1) You’re a woman, and being a woman is great! Why would you ever want to hide that? Just to disprove other people’s preconceived notions? You’re not responsible for the entire world’s view of femininity. That’s too heavy a load for any of us to carry. 
2) Everyone has an opinion about everything, including you and me. While we should respect everyone’s right to their own opinion, living your life and making choices based on what they may or may not think of you is a true waste of a life. People will think what they think, and there’s truly nothing you can do about it. So wear those heels or wear flats… as long as it’s what you want, not what you think other people expect.
3) Maybe when someone comments on your eating prowess, or the height of your heels, or the length of your hair, they’re simply making a comment. Most people never mean to hurt someone’s feelings, or belittle them. They were just making an observation. On the rare instance in which someone is actually trying to push your buttons, it reflects negatively on them, not you. If someone is so miserable that they need to point out something in a derogatory manner in order to shame you, then maybe that person isn’t worth your time.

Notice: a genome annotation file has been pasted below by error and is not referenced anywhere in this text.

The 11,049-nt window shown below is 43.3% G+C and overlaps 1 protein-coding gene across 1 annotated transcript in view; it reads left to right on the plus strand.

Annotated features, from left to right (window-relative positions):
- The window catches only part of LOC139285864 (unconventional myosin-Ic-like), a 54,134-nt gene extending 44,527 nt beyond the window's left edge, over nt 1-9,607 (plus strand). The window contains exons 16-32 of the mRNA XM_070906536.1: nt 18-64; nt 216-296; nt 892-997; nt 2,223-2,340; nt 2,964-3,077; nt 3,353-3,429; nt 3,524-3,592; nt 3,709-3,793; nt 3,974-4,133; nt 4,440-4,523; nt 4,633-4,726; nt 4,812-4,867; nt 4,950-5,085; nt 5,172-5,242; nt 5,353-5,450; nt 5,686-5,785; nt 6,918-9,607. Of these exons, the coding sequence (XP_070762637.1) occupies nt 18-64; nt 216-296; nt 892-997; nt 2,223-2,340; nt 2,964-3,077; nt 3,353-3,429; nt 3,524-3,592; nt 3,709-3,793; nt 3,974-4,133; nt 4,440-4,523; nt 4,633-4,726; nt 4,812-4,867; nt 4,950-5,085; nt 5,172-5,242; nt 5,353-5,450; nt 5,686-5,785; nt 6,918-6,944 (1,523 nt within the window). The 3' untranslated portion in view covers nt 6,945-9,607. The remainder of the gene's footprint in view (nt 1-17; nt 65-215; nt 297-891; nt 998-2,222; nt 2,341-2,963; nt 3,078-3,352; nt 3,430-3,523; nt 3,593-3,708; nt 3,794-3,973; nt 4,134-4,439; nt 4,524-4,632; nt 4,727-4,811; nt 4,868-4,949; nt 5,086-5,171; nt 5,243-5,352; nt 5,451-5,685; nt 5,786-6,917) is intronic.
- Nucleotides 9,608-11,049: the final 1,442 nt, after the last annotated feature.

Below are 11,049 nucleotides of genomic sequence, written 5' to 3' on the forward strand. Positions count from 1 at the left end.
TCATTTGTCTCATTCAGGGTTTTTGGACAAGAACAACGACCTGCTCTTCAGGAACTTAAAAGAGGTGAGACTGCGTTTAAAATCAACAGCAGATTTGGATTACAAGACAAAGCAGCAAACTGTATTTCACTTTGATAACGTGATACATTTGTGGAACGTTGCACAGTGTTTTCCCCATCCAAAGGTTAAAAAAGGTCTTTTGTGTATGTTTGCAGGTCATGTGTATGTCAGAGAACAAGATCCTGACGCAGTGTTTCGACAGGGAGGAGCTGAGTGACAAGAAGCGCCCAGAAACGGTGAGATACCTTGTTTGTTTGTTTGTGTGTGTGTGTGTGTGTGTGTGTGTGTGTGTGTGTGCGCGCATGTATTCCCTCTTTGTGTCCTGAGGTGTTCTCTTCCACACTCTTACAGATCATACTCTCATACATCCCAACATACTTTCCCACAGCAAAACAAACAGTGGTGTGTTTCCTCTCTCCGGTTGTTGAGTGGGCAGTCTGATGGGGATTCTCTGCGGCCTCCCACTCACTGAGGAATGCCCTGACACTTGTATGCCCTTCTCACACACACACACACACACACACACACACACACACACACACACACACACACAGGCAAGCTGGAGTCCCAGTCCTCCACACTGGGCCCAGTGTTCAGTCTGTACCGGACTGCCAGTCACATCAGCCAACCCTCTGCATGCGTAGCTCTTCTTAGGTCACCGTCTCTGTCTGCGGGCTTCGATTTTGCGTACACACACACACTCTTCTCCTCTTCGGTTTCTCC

The bottom line is, we all need stop trying to control people’s perceptions and just live. We should live the exact way we want to live. Whether that means fitting into traditional gender roles or not. 
Just do what you want! Be brave, be you. Bake a pie, wear a fluffy skirt, join the military, stop wearing make-up, get some thigh-high boots, build a bookcase… None of these choices make you more or less of a woman. They make you uniquely you. (mic drop)